Synthetic zeolite

$2.57 million collaborative research project to commercialise zeolite process

Synthetic zeolite

IMCRC invests in research collaboration between Neometals Ltd (Neometals) and Queensland University of Technology (QUT) to set up synthetic zeolite manufacturing pilot plant.

Key points

  • Neometals, QUT and IMCRC partner to accelerate the development of zeolite production in Australia
  • Research project to explore digital manufacturing technologies and build a pilot plant for the conversion of lithium refinery residue (waste) into high-value, synthetic zeolites
  • Zeolite manufacture from lithium refinery residue could eliminate waste disposal and associated costs from lithium production

Perth based project development company, Neometals which has developed a patent pending process that converts aluminosilicate residue – a waste material produced when extracting lithium from ore concentrates – into an advanced material know as synthetic zeolites.

Zeolites are microporous, aluminosilicate minerals commonly used as molecular sieves, sorbents and catalysts in applications such as gas separation, water purification and green chemistry.

Managing Director of Neometals, Chris Reed, explained that their research has shown a gap in the market and high potential to add up-stream value to the lithium production chain.

“Australian mining companies involved in the lithium production chain have the opportunity to convert aluminosilicate residue to zeolites to off-set production costs, add value to a waste material which is abundant in the mining sector and at the same mitigate issues with environmental responsibility,” he said.

In partnership with QUT, Neometals plans to advance the proof-of-concept zeolite synthesis method which has been successfully demonstrated at bench scale.

Over the next two years, QUT will be establishing and road testing a digitalised pilot plant at their Banyo Pilot Plant facility. By championing “smart” manufacturing processes and incorporating advanced inline monitoring technologies, the pilot plant will be able to track the entire aluminosilicate minerals processing route – from its initial extraction to transforming it into high performing synthetic zeolite.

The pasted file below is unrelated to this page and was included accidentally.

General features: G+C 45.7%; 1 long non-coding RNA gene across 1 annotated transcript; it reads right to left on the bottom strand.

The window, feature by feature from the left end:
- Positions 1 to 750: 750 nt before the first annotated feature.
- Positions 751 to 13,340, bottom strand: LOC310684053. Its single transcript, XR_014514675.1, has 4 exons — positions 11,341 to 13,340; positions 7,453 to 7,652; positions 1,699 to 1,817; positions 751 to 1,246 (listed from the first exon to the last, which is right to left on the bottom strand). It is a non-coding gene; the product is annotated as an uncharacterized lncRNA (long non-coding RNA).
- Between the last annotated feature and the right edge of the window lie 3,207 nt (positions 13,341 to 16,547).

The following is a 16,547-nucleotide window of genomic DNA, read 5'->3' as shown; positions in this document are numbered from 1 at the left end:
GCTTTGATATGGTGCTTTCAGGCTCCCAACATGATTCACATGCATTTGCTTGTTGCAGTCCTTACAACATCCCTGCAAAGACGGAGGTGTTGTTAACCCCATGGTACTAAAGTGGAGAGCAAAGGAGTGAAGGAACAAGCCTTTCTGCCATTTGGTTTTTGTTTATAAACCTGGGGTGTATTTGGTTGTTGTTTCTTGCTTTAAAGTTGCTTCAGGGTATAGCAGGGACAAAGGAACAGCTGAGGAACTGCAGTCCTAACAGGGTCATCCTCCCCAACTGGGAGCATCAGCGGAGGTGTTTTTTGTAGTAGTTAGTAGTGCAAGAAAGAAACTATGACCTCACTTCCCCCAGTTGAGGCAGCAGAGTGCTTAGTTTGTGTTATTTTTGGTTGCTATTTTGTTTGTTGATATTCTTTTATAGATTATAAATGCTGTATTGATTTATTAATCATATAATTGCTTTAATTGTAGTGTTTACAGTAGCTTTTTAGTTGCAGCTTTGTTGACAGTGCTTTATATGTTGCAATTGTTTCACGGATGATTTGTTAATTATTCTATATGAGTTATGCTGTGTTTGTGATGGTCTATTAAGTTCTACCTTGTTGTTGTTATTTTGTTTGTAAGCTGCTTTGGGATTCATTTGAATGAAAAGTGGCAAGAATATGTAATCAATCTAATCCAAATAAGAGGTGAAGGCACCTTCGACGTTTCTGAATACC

Professor Graeme J. Millar who will lead the QUT research team highlighted that the proof-of-concept had shown how a mining waste product otherwise destined for landfill can cost-effectively be repurposed.

“With the use of data analytics and machine learning, we can gather information that will allow us to set up operational control parameters to ensure that customer product requirements are met”, said Professor Millar.

“At the same time, the data will drive the optimisation of the plant performance, which will help Neometals to explore innovative business models to compete on a global scale.”

The $2.57 million research project includes $450,000 of matched funding from IMCRC and Neometals to introduce digitalisation into mineral processing plants. The project is due to start in February 2020.

David Chuter, IMCRC CEO and Managing Director, pointed out that Neometals is in a unique position to add up-stream value to Australia’s lithium mining sector.

“By taking a proactive and innovative approach to dealing with waste from their Lithium Refinery, Neometals has developed and proven a new process to produce high value synthetic Zeolite which will allow the organisation to extend their reach and secure new market opportunities”, said Chuter.

“The project, by integrating new digital manufacturing processes and capabilities, will enable Neometals to test all production parameters and upscale manufacturing to an economic industrial scale.”